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How Can I Protect My Elderly Parent's Money?

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If you have an aging parent or loved one, it’s important to help them protect their savings and assets from fraud and mismanagement. Elderly individuals with dementia or Alzheimer’s disease may have trouble managing their money. Others may have trouble hearing, seeing or using technology, which can make them vulnerable to online hackers and scam artists. If you are worried about your parent’s ability to manage their finances, take these steps:

Senior man withdrawing money from an Ent Credit Union ATM.
Yellow notepad with pen svg icon Lesson Notes:
  • Elderly individuals may be targets of financial exploitation and fraud that can lead to monetary damages.
  • You can help protect your elderly parent’s finances by setting up automatic protections and communicating openly with your loved ones.
  • Learn how to help your parents make sure they have safety measures in place to prevent fraud and financial mismanagement.

Watch for Warning Signs

These kinds of mistakes and mishaps usually occur with warning signs. Watch out for these signs that indicate something might be wrong:

Problems making everyday transactions, such as checking their bank account, paying bills, maintaining financial documents or buying goods online or in person.

  • Missed or overdue bills.
  • Strange items they forgot they purchased.
  • Missing or unaccounted for money.
  • Trouble accessing or communicating with their financial institution.

Look out for other warning signs that their health or safety may be impaired:

  • Unusually shy or distant behavior.
  • Suddenly unwilling to talk about money.
  • Problems speaking or completing basic tasks.

Keep in mind that some individuals may be too embarrassed to talk about these issues or bring them up. If you notice one or more of these warning signs, address the situation immediately and let them know that you’re there to help and support them.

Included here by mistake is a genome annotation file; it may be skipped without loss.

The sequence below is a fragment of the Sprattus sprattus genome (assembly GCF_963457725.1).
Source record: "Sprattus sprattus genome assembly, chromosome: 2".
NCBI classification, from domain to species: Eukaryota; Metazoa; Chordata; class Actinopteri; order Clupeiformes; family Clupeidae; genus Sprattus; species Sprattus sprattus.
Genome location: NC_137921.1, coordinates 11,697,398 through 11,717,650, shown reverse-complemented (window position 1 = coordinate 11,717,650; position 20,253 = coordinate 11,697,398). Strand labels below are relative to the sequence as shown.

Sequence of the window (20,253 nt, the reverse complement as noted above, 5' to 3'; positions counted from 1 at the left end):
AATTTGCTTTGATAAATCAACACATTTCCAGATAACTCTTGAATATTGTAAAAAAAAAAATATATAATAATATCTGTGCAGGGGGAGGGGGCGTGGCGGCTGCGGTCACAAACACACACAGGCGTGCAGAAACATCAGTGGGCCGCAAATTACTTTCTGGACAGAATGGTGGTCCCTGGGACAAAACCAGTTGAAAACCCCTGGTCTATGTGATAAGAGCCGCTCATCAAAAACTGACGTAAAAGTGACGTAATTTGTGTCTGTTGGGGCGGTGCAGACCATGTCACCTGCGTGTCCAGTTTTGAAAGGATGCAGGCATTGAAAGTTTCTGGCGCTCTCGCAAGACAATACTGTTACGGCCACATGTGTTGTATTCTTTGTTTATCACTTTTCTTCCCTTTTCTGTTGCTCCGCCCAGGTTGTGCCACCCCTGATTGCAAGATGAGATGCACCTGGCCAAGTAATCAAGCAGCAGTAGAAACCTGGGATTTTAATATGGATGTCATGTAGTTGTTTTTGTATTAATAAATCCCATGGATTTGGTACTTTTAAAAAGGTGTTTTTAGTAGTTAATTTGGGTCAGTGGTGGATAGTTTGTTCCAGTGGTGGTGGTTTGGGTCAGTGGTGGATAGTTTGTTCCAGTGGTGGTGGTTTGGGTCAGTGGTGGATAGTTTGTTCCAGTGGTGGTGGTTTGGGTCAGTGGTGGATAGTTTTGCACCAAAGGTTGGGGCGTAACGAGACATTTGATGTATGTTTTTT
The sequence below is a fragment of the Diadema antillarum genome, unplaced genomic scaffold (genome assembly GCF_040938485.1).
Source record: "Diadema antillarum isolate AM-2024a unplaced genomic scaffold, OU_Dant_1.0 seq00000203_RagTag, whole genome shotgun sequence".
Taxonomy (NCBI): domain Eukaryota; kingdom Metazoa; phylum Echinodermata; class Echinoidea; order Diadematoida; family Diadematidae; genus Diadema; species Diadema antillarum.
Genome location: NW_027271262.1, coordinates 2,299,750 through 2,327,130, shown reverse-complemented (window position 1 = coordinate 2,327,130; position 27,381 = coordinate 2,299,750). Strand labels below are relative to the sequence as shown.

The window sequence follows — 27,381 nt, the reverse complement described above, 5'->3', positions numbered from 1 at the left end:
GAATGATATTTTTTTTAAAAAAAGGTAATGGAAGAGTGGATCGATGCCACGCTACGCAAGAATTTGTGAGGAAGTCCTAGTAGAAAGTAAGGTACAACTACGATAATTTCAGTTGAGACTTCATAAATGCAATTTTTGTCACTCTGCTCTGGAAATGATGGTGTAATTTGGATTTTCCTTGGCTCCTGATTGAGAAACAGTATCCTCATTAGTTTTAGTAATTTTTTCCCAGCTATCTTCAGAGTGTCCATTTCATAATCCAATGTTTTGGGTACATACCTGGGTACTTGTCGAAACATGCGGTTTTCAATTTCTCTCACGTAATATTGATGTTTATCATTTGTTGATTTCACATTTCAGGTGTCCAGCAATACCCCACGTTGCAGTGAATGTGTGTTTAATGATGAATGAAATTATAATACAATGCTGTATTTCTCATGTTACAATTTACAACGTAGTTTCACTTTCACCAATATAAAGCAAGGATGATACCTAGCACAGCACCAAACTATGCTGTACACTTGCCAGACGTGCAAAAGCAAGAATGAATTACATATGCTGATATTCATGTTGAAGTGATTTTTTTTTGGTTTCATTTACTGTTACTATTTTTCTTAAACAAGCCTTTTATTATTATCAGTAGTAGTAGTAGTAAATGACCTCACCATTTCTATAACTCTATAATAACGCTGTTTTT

Encourage Communication

Before you act, it’s important to create a dialogue with your elderly parent or loved one. Let them know that you are concerned about their well-being and want to protect them from fraud. Avoid making demands or shaming your parent. Remind them that these threats are evolving and that many scam artists and fraudsters target senior citizens.

If they receive a strange call or email, it could be a phishing scam. Encourage them to call you right away before giving out their personal information or responding online. Remind them that they should never give out personal information like their bank account number or social security number over the phone, email or text message.

Set Up Automatic Protections

You can use technology to protect your parents from financial senior scams. If they don’t know how to use a computer or mobile device, make sure they can still easily visit their bank or credit union in person or call a representative over the phone to check their account.

Try to simplify their financial lifestyle as much as possible. Use automatic deductions and online payments, so they don’t have to worry about paying their bills. 

If your parents use the internet, help them install spam protection on their computer or mobile device. You can also add their name to the National Do Not Call Registry, so they don’t receive as many spam messages.

Consider a Joint Account

If it makes sense for your parent’s finances, you can talk to them about setting up a joint bank account. If they agree, you can then contact their financial institution with them to learn more about the process involved.

A joint account would allow you to monitor their finances. You can make sure their bills are paid on time and that no one else has access to their account. You can even set up automatic notifications, so you get a message if they do anything out of the ordinary with their money.

Opening a joint account can also be a risk. Remember that you will both be responsible for the account. Your parent’s activity may start to impact your credit score, especially if they have a lot of outstanding debt. Make sure your parents can maintain their finances and have a good credit history, so their credit history won’t negatively affect your credit score.

Designate a Trusted POA

Talk with your parents about designating a durable power of attorney (POA). This person will act on behalf of your elderly parent if they are no longer able to make decisions. You will need to discuss the issue with your siblings and loved ones, but the POA should be responsible and reliable. 

The POA may have to make frequent trips to visit your parent in person, so consider avoiding choosing someone that lives far away.

Consider setting up a meeting with an estate planning or elder law attorney to go over what legal documents may be beneficial in your situation. 

No one should have to worry about their parents accidentally losing all their savings at a moment’s notice. If your parents are aging and can no longer manage their finances, use these tips to protect them from money scams and abuse. Visit the Ent Security Center to learn more about how you can keep your parents’ assets safe and secure.

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